In all of the trials, participants had to decode and interpret the meaning of the instructional letter cue. But only in response to attention-directing cues did participants also orient their visual attention. As a result, the researchers were able to separate brain activity specifically related to attentional orienting from activity associated with general cue processing.
The fMRI findings -- first reported in January 2004 in the Journal of Cognitive Neuroscience -- showed that lateral parts of the frontal-parietal network were more involved in "cue interpretation," Woldorff said. Meanwhile, regions of the network closer to the brain's midline were more specifically involved in "attentional orienting."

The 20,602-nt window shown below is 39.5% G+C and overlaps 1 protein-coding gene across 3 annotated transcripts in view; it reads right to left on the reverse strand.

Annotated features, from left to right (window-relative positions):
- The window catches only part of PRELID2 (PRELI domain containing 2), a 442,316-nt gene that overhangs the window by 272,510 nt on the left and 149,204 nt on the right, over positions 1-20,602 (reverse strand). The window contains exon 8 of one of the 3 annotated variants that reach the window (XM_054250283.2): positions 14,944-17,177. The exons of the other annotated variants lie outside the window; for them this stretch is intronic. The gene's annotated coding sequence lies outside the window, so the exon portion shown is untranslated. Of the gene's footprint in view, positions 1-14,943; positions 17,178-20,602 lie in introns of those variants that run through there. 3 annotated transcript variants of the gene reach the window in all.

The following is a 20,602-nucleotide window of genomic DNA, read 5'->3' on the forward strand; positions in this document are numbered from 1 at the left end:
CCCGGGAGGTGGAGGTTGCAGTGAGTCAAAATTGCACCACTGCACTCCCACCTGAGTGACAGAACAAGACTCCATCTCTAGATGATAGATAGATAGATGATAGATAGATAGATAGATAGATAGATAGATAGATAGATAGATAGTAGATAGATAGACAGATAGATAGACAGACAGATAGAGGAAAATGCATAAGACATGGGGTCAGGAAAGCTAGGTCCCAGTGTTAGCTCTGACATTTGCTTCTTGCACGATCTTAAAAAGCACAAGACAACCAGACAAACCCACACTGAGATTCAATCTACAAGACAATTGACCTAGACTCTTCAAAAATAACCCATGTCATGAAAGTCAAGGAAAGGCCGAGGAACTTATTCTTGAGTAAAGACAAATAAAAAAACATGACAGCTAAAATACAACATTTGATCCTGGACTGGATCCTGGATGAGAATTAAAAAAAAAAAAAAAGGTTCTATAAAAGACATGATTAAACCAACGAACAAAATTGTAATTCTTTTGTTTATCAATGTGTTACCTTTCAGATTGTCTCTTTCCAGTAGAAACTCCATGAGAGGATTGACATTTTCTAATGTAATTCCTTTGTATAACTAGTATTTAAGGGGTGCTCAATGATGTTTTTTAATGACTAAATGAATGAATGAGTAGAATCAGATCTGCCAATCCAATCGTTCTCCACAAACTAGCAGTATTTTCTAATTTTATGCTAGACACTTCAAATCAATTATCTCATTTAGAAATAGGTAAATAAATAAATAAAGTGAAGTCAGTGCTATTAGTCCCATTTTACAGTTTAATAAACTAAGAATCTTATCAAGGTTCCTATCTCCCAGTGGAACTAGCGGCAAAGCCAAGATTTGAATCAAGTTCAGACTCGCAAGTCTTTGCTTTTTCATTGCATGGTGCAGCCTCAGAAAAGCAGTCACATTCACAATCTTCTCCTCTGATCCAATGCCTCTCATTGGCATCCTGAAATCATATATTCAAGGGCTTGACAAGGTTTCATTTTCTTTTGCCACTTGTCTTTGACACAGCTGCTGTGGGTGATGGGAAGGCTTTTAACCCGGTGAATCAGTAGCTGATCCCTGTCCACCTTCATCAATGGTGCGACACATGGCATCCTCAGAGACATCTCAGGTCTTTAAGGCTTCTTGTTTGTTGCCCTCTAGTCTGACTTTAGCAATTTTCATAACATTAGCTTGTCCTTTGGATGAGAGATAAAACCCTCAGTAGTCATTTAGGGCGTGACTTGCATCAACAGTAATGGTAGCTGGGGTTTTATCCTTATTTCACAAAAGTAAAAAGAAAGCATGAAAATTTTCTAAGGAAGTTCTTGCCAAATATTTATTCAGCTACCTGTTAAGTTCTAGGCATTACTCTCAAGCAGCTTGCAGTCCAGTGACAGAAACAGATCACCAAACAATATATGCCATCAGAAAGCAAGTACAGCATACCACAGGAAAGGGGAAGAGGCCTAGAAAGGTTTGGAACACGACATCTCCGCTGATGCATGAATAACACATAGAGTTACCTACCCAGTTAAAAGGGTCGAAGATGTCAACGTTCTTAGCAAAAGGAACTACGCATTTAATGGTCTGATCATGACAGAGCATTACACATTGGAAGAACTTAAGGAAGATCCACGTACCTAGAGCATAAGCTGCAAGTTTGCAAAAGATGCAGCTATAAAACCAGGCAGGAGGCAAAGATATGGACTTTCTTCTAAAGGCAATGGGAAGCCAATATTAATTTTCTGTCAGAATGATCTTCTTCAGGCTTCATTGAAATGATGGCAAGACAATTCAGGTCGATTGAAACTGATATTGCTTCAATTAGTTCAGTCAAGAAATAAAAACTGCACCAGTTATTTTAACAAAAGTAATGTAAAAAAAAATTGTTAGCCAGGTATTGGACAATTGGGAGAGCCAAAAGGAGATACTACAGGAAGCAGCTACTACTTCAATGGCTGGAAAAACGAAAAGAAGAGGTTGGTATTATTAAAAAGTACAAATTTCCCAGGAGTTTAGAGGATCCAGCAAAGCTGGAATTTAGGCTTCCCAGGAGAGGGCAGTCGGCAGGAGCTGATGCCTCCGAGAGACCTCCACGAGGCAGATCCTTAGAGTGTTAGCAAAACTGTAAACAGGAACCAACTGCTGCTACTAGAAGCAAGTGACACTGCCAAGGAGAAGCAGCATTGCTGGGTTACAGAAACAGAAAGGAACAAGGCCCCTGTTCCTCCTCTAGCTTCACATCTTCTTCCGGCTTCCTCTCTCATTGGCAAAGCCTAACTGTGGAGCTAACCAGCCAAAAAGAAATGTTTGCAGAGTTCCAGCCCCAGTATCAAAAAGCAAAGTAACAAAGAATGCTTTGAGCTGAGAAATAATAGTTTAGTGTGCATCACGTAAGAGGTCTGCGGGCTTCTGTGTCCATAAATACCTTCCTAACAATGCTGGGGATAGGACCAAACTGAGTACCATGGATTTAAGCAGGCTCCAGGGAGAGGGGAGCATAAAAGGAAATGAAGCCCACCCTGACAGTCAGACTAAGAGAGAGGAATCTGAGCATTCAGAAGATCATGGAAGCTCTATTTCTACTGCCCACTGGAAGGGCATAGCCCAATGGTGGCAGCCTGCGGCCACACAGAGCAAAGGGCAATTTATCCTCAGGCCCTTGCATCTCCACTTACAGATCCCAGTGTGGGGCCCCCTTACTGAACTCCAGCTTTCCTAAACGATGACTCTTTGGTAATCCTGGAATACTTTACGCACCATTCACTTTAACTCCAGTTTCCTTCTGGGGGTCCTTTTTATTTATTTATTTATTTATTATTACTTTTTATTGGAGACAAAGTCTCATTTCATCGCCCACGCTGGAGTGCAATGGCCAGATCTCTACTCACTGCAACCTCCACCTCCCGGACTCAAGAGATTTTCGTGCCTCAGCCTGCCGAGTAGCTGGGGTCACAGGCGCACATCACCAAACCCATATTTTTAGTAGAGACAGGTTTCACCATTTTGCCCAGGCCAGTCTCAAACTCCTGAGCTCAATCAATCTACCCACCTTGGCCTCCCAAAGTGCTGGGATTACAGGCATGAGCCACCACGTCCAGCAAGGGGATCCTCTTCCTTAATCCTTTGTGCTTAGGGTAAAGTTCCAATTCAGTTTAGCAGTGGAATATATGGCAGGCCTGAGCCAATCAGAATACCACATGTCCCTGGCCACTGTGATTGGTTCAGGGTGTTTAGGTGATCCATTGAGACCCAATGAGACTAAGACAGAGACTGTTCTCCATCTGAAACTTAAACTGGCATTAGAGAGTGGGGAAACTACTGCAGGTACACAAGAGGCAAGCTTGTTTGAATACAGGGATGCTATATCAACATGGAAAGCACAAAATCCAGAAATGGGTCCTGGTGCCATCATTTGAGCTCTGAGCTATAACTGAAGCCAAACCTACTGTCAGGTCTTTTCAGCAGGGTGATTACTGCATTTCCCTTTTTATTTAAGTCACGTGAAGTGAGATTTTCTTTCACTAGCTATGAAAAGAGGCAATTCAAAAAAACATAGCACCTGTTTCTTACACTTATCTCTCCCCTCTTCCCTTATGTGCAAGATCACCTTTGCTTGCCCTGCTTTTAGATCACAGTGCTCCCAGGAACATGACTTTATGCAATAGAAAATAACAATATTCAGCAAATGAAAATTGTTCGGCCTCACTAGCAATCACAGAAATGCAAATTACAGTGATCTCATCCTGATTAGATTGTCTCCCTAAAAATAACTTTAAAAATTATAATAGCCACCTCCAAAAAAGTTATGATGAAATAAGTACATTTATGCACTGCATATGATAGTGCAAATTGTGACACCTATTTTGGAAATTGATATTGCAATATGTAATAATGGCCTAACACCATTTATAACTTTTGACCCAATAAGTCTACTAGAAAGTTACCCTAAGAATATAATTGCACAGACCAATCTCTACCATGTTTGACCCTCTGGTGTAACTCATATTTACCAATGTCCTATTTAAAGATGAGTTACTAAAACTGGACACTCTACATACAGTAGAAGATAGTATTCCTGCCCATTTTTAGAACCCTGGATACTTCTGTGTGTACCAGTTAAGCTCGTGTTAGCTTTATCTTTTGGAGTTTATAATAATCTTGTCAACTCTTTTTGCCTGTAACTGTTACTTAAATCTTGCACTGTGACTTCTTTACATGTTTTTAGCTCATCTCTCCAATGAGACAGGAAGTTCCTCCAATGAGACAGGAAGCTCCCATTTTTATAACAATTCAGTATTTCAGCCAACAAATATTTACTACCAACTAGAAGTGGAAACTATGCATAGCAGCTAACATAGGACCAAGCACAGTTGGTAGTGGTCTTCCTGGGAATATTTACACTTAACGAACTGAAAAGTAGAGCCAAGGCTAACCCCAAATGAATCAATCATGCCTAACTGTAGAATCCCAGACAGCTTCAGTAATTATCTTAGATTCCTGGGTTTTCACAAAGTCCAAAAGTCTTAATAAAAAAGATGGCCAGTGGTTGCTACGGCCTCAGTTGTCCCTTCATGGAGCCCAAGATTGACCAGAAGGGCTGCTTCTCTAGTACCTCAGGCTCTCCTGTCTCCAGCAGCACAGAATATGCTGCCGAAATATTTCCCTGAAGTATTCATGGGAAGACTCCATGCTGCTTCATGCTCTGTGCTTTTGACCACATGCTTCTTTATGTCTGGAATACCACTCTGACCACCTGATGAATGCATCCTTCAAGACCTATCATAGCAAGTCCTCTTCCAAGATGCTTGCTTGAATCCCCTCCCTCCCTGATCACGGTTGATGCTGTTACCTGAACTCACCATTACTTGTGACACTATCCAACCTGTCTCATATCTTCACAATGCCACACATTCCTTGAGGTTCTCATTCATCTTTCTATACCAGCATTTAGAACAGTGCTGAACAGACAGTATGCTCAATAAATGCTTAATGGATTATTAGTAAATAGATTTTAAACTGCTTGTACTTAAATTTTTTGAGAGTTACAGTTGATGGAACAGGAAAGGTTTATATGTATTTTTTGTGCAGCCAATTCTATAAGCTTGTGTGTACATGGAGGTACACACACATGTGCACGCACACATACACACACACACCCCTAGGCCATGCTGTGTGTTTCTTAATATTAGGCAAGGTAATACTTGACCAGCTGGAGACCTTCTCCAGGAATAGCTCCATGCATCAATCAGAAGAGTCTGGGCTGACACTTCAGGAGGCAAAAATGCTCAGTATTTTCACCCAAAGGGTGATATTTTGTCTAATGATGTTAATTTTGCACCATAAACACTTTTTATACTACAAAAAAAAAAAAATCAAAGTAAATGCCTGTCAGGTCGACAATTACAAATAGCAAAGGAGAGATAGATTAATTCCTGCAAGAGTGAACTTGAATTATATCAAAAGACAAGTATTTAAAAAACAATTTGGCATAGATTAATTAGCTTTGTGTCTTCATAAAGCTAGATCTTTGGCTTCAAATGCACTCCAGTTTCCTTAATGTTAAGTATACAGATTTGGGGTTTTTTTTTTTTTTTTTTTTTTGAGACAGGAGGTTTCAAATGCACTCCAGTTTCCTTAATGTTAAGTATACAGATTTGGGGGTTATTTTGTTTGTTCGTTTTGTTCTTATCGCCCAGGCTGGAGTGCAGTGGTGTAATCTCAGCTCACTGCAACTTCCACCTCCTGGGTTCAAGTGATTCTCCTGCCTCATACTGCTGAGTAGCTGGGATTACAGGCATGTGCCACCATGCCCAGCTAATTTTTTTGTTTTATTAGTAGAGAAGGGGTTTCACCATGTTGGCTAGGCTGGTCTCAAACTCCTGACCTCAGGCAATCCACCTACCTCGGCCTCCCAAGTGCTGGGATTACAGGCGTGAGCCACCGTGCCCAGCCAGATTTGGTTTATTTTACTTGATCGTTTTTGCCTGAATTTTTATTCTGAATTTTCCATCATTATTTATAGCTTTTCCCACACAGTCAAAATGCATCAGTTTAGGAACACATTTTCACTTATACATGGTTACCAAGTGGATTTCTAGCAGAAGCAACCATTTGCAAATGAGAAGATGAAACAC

But since fMRI recordings cannot delineate the relative timing of these activations, the researchers launched their current study, which followed the same experimental design used in the earlier study but incorporated time-sensitive ERP recordings.
The study revealed that both the attention-directing cues and the "no-target-will-appear" cues evoked similar electrical activity during the first 300-400 milliseconds following their appearance on the screen. After that, electrical brain activity for the "no-target-will-appear" cues quickly ebbed away, whereas activity for attention-directing cues continued for an extended period.
According to Grent-'t-Jong and Woldorff, these results indicated that the initial electrical response up to 400 milliseconds mainly reflected general cue processing activity. In contrast, the later continuing electrical activity was due primarily to the participants' following the attention-directing cue's instruction to covertly orient attention to the left or right side of the screen.